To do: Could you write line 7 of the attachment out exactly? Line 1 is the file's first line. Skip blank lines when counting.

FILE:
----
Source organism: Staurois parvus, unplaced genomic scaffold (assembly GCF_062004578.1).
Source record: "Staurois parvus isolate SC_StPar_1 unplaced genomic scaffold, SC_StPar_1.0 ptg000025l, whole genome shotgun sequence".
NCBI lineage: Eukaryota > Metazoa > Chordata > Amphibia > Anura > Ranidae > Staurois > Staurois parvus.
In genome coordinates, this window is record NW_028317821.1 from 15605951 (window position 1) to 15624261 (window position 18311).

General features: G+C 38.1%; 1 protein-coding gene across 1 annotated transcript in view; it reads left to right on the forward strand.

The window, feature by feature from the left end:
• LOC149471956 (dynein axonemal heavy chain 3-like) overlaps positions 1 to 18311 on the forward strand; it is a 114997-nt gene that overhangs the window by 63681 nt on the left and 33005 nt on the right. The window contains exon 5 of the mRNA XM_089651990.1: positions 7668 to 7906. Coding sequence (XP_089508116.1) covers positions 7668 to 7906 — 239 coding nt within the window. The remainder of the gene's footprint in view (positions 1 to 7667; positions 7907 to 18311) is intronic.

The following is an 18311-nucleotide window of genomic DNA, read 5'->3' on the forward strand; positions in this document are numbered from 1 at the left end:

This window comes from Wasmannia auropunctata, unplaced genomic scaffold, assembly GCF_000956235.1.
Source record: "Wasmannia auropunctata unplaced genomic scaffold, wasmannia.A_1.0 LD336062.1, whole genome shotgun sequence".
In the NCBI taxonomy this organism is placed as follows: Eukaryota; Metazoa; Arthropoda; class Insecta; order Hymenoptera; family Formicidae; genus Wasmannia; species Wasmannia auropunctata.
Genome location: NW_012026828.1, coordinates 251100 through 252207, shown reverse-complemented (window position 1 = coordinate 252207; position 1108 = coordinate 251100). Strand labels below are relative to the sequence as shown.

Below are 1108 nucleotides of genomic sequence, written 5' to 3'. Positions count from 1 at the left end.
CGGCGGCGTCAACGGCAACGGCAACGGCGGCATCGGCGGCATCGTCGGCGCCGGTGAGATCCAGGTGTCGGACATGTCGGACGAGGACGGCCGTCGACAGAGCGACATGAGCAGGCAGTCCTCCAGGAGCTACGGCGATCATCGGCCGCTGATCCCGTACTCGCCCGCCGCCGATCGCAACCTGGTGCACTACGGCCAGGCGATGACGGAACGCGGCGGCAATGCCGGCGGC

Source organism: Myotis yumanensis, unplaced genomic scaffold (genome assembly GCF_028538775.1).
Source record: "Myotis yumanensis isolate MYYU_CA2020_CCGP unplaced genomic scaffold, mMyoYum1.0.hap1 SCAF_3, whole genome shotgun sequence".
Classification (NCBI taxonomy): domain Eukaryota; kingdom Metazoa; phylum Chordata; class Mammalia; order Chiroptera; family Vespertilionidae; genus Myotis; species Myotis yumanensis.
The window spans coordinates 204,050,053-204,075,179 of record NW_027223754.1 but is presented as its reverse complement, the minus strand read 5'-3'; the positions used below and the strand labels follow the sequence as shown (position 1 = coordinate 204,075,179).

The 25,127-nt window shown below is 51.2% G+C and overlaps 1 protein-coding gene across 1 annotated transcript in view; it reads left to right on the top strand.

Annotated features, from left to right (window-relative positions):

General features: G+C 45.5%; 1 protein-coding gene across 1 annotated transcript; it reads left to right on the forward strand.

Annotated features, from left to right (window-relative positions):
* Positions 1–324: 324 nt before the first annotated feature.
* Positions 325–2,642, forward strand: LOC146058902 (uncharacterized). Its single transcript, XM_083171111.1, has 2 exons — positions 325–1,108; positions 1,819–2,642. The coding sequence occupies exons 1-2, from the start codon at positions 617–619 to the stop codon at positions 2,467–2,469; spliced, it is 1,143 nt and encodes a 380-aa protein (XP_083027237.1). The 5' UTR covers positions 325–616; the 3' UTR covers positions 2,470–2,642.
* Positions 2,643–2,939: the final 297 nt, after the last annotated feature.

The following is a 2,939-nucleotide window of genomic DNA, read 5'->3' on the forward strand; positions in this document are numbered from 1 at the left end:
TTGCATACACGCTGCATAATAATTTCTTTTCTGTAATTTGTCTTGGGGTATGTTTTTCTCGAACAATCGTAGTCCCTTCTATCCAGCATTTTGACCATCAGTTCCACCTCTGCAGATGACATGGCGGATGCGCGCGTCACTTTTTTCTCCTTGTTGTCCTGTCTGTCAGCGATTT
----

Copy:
• LOC149471956 (dynein axonemal heavy chain 3-like) overlaps positions 1 to 18311 on the forward strand; it is a 114997-nt gene that overhangs the window by 63681 nt on the left and 33005 nt on the right. The window contains exon 5 of the mRNA XM_089651990.1: positions 7668 to 7906. Coding sequence (XP_089508116.1) covers positions 7668 to 7906 — 239 coding nt within the window. The remainder of the gene's footprint in view (positions 1 to 7667; positions 7907 to 18311) is intronic.